The fact is that the vast majority of experts agree that the coalition has no shortage of air strike capacity, but there is a terrible shortage of training for local troops and an unimaginable shortage of capacity to deploy humanitarian assistance and
long-term development assistance. That's what we have decided to do, to address the needs of the coalition in an optimal way as part of a team of 65 countries. It's why this plan has been well received by our allies. It's why we remain confident that Canada will be more effective to fight the awful terrorist group that you rightly describe, and we will do it with courage and determination, as Canada always does.

The Hon. the Speaker: Honourable senators, the time for Question Period has expired.

Business of the Senate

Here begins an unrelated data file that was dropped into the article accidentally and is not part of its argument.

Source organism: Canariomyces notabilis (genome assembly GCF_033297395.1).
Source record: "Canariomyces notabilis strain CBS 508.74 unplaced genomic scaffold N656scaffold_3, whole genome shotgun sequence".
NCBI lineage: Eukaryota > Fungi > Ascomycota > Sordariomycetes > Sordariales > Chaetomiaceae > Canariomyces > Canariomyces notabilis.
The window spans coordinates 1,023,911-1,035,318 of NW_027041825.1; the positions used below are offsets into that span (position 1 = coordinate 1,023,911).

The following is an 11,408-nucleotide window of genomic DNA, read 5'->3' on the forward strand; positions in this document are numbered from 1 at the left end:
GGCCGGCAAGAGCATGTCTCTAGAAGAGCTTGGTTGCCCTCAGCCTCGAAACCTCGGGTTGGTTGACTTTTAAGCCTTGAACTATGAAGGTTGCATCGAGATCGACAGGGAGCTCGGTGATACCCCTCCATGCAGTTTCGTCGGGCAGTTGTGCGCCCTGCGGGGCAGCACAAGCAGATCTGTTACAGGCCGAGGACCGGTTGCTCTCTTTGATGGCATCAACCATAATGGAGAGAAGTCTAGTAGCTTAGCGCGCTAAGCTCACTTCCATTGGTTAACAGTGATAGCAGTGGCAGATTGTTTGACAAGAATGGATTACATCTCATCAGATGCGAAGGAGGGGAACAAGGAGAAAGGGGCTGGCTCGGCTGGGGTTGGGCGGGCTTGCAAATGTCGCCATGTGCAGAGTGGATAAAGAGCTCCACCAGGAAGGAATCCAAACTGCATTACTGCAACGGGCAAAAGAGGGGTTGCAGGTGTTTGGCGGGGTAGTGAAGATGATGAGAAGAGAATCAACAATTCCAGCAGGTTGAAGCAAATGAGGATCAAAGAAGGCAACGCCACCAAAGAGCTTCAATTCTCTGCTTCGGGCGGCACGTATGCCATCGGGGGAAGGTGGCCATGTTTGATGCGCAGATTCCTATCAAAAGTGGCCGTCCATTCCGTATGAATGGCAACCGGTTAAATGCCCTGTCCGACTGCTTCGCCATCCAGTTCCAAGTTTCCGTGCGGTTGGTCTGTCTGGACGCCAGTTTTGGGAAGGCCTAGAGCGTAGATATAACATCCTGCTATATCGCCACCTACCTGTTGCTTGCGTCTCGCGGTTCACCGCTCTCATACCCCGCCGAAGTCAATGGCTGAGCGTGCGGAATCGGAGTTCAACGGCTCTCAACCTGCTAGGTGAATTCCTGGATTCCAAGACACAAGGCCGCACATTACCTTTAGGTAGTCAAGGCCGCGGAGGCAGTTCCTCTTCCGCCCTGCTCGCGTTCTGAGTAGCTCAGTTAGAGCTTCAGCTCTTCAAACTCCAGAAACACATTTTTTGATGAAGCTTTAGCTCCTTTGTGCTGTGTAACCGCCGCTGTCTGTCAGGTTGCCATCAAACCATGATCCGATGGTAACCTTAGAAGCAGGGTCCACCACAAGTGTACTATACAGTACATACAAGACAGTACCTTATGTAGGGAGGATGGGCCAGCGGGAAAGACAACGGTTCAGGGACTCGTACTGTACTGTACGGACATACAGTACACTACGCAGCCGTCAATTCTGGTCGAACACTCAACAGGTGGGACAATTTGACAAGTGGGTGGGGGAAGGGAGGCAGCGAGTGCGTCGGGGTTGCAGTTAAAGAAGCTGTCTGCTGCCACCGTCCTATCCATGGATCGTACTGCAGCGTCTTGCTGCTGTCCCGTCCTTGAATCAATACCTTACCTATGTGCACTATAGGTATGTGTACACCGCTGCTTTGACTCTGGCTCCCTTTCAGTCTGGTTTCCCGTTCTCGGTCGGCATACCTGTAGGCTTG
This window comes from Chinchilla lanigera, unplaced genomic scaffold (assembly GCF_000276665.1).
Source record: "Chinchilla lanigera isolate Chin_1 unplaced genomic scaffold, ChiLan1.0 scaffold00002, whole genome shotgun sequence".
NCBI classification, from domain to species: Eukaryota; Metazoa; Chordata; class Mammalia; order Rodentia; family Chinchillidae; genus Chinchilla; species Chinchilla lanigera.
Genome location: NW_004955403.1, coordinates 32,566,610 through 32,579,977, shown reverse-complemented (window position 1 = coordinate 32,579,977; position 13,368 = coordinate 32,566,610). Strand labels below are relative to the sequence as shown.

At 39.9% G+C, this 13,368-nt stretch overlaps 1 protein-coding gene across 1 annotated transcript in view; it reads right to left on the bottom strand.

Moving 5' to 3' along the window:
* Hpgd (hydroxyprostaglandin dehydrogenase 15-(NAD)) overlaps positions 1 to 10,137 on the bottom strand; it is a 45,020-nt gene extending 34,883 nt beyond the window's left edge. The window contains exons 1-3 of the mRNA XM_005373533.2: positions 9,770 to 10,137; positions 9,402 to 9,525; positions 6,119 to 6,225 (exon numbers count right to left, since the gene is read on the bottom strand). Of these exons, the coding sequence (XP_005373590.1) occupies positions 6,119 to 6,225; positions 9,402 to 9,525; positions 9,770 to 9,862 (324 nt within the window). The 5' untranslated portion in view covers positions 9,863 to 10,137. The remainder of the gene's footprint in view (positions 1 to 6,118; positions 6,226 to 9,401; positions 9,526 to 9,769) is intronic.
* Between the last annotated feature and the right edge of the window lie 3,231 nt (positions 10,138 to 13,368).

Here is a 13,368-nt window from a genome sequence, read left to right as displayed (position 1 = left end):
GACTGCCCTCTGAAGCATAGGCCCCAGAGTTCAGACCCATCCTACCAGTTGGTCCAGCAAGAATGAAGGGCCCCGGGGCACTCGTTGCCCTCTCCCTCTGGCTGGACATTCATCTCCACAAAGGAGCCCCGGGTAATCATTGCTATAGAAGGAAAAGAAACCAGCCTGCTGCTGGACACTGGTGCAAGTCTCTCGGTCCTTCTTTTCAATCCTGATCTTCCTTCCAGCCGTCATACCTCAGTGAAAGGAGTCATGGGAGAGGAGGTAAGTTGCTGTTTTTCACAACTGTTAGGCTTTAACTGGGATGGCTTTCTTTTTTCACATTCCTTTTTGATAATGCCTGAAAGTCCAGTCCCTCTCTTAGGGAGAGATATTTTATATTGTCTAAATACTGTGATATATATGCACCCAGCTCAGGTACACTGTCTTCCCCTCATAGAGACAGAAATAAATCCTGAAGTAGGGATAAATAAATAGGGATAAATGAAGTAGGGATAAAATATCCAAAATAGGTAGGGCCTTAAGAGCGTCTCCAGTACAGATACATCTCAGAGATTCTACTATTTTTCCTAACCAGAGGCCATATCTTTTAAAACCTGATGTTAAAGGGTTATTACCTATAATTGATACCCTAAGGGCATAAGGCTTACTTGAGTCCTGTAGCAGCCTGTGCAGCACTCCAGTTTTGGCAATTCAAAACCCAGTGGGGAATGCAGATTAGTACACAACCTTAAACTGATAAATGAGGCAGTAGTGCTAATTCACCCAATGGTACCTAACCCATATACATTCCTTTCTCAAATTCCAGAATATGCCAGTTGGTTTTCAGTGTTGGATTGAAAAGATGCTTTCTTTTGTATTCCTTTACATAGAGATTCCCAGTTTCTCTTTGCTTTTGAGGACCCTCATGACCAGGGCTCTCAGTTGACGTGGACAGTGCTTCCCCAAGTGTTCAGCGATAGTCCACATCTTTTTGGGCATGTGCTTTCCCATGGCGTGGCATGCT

The Hon. the Speaker: Honourable senators, before Minister Dion leaves the Senate, I am certain that you will want to join me in thanking him for joining us today.

Hon. Senators: Hear, hear!

The Hon. the Speaker: This is, colleagues, a rewarding experience. I hope, Minister Dion, that you will take the opportunity to return and encourage your colleagues to do the same.

Adjournment

Motion Adopted

Leave having been given to revert to Government Notices of Motions:

Hon. Joan Fraser (Deputy Leader of the Senate Liberals): Honourable senators, with leave of the Senate and notwithstanding rule 5-5(g), I move:

That when the Senate adjourns today, it do stand adjourned until Tuesday, February23, 2016, at 2p.m.

The Hon. the Speaker: Is leave granted, honourable senators?

Hon. Senators: Agreed.

The Hon. the Speaker: Is it your pleasure, honourable senators, to adopt the motion?

(Motion agreed to.)

(The Senate adjourned until Tuesday, February23, 2016, at 2p.m.)